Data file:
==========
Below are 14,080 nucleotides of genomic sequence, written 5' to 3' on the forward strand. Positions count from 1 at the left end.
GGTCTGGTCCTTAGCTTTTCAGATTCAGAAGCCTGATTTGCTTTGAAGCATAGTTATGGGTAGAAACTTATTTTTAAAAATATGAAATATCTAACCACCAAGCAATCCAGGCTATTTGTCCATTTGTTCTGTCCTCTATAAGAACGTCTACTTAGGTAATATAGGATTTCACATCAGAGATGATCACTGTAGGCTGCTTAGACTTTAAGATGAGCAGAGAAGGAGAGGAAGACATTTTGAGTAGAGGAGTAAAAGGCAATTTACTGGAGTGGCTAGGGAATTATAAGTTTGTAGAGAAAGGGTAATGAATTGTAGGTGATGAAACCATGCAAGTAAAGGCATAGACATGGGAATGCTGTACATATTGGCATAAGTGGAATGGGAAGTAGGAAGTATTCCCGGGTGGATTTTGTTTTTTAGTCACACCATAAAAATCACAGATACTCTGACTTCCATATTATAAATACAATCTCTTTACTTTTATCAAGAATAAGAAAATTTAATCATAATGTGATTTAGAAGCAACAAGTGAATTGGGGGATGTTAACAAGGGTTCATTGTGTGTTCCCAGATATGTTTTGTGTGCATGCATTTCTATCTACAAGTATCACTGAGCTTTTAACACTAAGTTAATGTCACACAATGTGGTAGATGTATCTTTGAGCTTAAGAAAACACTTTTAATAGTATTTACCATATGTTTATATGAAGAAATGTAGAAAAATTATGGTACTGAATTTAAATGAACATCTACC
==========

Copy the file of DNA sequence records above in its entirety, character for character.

Below are 14,080 nucleotides of genomic sequence, written 5' to 3' on the forward strand. Positions count from 1 at the left end.
GGTCTGGTCCTTAGCTTTTCAGATTCAGAAGCCTGATTTGCTTTGAAGCATAGTTATGGGTAGAAACTTATTTTTAAAAATATGAAATATCTAACCACCAAGCAATCCAGGCTATTTGTCCATTTGTTCTGTCCTCTATAAGAACGTCTACTTAGGTAATATAGGATTTCACATCAGAGATGATCACTGTAGGCTGCTTAGACTTTAAGATGAGCAGAGAAGGAGAGGAAGACATTTTGAGTAGAGGAGTAAAAGGCAATTTACTGGAGTGGCTAGGGAATTATAAGTTTGTAGAGAAAGGGTAATGAATTGTAGGTGATGAAACCATGCAAGTAAAGGCATAGACATGGGAATGCTGTACATATTGGCATAAGTGGAATGGGAAGTAGGAAGTATTCCCGGGTGGATTTTGTTTTTTAGTCACACCATAAAAATCACAGATACTCTGACTTCCATATTATAAATACAATCTCTTTACTTTTATCAAGAATAAGAAAATTTAATCATAATGTGATTTAGAAGCAACAAGTGAATTGGGGGATGTTAACAAGGGTTCATTGTGTGTTCCCAGATATGTTTTGTGTGCATGCATTTCTATCTACAAGTATCACTGAGCTTTTAACACTAAGTTAATGTCACACAATGTGGTAGATGTATCTTTGAGCTTAAGAAAACACTTTTAATAGTATTTACCATATGTTTATATGAAGAAATGTAGAAAAATTATGGTACTGAATTTAAATGAACATCTACC